Manassas company designing airplane of the future

Aurora Flight Sciences in Manassas will continue design work on its D8 aircraft under a new NASA contract. (Courtesy PRNewsFoto/Aurora Flight Sciences)

WASHINGTON — Boeing and Airbus have plenty of concepts for future commercial aircraft on the drawing board, but so does a Manassas, Virginia, company.

Aurora Flight Sciences, which develops manned and unmanned flight technology, has been awarded a six-month, $2.9 million NASA contract to continue development of its D8 aircraft, a subsonic commercial airliner that is a candidate for NASA’s X-plane program.

Aurora says the D8 concept would be more than 50 percent more fuel-efficient than current commercial aircraft. It moves away from the classic tube-and-wing design, making use of what it calls Boundary Layer Ingestion, high bypass ratio engines and light, composite materials.

The design also reduces noise and emissions.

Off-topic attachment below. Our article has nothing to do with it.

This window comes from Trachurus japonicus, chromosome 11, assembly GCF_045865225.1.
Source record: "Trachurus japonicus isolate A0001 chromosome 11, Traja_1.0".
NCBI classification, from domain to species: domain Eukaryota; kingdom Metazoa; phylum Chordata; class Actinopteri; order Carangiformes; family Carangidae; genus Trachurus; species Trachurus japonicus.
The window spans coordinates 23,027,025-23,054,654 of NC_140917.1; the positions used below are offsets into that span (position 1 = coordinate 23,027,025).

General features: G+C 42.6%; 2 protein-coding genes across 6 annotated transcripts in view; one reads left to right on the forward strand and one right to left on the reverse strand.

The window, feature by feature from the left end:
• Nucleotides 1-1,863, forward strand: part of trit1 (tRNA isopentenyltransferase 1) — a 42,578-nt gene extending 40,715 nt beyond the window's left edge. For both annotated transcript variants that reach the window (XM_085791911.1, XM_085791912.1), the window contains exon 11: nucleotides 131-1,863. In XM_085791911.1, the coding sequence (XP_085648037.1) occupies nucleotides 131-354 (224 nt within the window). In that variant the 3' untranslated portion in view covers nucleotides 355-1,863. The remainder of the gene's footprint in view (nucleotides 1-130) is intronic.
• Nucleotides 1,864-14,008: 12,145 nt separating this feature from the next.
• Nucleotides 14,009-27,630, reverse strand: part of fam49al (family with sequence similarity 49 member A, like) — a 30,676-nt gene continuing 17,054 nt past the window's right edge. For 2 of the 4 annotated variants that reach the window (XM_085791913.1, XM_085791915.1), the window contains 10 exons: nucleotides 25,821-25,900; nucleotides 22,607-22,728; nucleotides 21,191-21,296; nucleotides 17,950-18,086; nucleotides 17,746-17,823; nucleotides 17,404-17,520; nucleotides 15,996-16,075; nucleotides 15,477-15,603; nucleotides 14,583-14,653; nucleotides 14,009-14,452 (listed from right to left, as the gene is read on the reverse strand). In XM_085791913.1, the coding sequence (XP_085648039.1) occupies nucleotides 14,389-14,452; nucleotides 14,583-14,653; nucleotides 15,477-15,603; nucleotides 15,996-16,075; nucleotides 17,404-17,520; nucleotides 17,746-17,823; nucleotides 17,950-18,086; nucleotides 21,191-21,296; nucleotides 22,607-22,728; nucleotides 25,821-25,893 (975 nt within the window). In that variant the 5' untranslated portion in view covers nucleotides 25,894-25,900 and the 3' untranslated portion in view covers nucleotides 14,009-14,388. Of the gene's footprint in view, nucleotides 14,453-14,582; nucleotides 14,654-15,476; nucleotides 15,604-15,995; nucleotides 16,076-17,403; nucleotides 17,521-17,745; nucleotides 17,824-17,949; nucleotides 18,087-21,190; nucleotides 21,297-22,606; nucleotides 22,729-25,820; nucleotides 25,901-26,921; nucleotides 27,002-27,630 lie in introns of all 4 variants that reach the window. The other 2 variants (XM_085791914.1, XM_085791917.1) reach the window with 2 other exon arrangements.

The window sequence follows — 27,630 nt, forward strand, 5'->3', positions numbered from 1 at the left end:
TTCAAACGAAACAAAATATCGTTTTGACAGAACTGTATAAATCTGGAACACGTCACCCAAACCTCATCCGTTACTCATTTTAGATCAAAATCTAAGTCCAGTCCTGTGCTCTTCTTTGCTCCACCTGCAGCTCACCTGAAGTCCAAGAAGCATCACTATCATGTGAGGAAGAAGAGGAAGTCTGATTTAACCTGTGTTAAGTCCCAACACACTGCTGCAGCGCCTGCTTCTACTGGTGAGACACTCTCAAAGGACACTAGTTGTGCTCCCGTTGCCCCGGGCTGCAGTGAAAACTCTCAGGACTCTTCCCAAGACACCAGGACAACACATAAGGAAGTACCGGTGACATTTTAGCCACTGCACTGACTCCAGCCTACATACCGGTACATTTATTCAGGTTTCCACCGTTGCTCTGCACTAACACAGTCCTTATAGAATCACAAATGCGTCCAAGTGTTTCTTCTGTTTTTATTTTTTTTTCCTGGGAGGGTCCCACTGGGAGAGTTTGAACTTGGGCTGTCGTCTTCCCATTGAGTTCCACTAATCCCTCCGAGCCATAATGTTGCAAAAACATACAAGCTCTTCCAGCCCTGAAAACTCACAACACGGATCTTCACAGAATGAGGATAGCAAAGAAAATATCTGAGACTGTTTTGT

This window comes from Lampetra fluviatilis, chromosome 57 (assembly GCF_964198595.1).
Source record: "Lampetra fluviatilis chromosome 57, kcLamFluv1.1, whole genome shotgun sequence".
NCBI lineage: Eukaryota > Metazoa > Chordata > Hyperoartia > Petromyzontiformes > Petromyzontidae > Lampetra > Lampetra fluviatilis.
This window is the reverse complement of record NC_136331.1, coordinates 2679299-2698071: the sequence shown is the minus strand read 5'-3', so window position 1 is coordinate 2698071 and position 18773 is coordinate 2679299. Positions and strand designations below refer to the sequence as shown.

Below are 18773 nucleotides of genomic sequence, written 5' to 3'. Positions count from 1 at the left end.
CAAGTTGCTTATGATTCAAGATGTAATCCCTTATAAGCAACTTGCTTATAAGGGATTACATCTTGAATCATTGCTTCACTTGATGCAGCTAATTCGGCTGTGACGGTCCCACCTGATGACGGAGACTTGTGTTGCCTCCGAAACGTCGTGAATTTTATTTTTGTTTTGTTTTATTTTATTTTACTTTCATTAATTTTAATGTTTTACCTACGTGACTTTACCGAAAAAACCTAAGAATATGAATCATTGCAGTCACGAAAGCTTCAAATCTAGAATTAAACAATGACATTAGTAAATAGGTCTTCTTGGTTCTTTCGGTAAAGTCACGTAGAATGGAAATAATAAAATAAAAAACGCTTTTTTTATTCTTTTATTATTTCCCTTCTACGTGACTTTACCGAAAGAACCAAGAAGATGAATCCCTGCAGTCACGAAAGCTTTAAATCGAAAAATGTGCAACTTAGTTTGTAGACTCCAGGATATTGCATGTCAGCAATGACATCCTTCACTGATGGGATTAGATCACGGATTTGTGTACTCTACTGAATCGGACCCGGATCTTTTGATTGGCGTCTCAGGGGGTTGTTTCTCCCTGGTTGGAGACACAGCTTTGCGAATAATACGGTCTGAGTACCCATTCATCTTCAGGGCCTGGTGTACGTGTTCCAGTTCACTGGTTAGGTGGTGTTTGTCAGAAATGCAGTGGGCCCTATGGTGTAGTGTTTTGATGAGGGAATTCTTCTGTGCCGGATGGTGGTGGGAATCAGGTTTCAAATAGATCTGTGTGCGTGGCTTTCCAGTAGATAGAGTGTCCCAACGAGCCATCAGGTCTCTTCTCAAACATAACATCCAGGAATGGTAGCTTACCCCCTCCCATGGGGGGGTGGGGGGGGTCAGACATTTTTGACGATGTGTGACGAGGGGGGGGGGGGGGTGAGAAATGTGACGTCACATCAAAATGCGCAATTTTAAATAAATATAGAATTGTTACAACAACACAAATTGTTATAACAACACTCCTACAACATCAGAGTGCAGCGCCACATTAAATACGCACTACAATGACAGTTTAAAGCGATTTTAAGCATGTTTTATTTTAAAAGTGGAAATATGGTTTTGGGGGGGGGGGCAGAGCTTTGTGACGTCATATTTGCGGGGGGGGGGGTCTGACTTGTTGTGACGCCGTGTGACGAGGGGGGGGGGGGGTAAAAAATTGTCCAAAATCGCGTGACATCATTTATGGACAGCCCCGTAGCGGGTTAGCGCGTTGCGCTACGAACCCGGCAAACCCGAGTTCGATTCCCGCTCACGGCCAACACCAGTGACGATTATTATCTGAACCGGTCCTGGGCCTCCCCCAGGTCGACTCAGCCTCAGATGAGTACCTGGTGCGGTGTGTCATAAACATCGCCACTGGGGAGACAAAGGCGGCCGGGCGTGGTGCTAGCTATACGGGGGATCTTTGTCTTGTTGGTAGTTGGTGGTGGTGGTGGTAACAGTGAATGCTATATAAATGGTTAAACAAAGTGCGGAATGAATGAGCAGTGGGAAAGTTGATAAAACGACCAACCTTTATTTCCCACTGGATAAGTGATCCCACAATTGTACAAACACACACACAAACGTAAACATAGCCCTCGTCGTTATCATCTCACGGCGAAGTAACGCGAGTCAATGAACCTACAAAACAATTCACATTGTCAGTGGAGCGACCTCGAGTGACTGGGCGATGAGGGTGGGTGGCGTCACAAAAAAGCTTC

In 2009, Aurora, MIT and Pratt & Witney were awarded a contract to study technologies and designs for commercial aircraft that could enter service by the 2030s.

In 2015, the FAA chose the D8 design development under a program called Continuous Lower Energy, Emissions and Noise Program, or CLEAN II.

Aurora will now move forward with its design and testing stage that could ultimately lead to a flight demonstrator.

NASA intends to flight test a series of X-planes that demonstrate significant reductions in fuel consumption and noise and air quality improvements. The new award for Aurora makes the D8 a possible X-plane candidate.

Aurora is based in Manassas, but has production facilities in Bridgeport, West Virginia and Columbus, Miss., and research and development centers in Cambridge, Mass.; Dayton, Ohio; and Mountain View, Calif.

It also has a European office in Lucerne, Switzerland.

Earlier this year, the company won an $89 million DARPA contract to build a demonstrator aircraft for its vertical takeoff and landing experimental plane.

Also this year, its Orion unmanned aircraft broke the world flight endurance record with an 80-hour flight.

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